To Catch a Thief: Building a Better Case Against Sales Suppression
Oct 03, 2019
Last year we posted an article titled Zapping the Fun Out of Tax Fraud, where we explored how businesses are using sales suppression software to steal tax dollars collected during point of sale transactions. Since then, we have seen states increase efforts to crack down on the illegal use of these “zappers”.However, the outcomes of these efforts are varied, and states are struggling to build strong cases for prosecution.
Recently in Washington, charges were brought against a restaurant owner which included six counts of first-degree theft and three counts of use of sales suppression software, resulting in an estimated $5.6 million in unpaid taxes. However, the case was dropped, and the owner only paid an $800 penalty. So, where did the breakdown between charges and prosecution occur? Prosecutors were simply unable to substantiate the discrepancies which led to the supposed unpaid debt of $5.6 million. The owner contended that a former manager may have made a mistake when balancing the books. A similar case out of Washington was considered one of the first-of-its-kind when criminal charges were brought against another restaurant owner who was accused of withholding over $400,000 in sales tax. The case began as a routine audit by the Washington State DOR. Auditors noted an unusual change in cash receipts, as compared to historical data on file, and determined that the restaurant was using sales suppression software.Upon further investigation, auditors and the DOR uncovered the use of zapper software. In August 2016, Wong pleaded guilty to first-degree theft and unlawful use of sales suppression software. The court ordered Wong to pay $300,000 in restitution to the Washington DOR. In addition, Wong’s business entered a corporate guilty plea to first-degree theft, unlawful use of sales suppression software, and filing a false or fraudulent tax return.
These two cases present differing results but similar crimes, yet one was prosecuted, and one ended with a plea agreement. What can revenue agencies do to build better cases for prosecution? Obtain stronger provable evidence with the help of data analytics. Sales suppression detection is a two-step analytical process. The first step is audit selection, which involves the use of predictive models to select businesses that have indicators of sales suppression, based on many dimensions. One indicator is derived from the distribution of cash vs non-cash transactions over time. A machine learning algorithm can then identify statistically significant deviations from the distributions of similar businesses. Once a business is selected for audit, the second step involves Point of Sale (POS) data analytics, which then uses models to determine the likelihood of zapper technology being used in tax evasion.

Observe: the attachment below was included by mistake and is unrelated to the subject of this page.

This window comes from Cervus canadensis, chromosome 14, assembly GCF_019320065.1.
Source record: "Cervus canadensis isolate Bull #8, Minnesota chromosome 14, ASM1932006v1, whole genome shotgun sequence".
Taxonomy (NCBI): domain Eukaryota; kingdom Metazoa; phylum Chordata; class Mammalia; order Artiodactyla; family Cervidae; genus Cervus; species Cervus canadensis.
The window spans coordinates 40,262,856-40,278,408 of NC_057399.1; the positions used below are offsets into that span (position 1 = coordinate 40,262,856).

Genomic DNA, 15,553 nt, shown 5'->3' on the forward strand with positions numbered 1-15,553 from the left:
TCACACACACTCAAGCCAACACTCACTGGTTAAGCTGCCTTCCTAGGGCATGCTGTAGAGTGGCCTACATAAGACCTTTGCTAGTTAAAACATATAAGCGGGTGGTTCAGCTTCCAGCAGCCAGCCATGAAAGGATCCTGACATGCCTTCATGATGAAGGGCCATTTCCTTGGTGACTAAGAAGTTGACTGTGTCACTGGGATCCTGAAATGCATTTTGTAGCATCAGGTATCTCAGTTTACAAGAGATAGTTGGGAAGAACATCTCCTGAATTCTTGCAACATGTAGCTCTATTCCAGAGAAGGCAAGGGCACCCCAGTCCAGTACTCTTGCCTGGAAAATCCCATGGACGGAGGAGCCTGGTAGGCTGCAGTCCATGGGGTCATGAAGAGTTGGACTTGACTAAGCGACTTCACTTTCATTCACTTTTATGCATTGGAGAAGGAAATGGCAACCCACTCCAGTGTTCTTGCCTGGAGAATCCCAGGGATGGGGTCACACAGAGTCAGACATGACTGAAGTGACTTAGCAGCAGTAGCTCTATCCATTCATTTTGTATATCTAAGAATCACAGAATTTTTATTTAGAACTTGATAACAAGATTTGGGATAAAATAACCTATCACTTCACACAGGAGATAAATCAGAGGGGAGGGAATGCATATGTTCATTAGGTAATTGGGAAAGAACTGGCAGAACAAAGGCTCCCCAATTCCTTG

There are many methods to determine if zapper technology is being used. For example, an algorithm can search for missing transaction ID numbers in the POS data, indicating the potential presence of zappers. You could also compare the distribution of cash vs non-cash transactions, for a given year, against other years of POS data. Statistically significant changes in this metric, year-over-year, could indicate potential non-compliance. Regardless of the methods used, this two-step process will lead to increased auditor efficiency and accuracy. However, using analytics requires more than one dimension for selection. Using several techniques, like cluster analysis, decision trees, and regression creates an “ensemble” approach, which we have seen demonstrable improvements for audit selection over business rules.
Identification of sales suppression should take a higher priority over whether a tax zapper is on a machine, in order to prevent the loss of much needed revenue. With data analytics, states can recover revenue more rapidly and boost long-term compliance. Sales suppression may seem like a victimless crime, but the lost revenue has real consequences.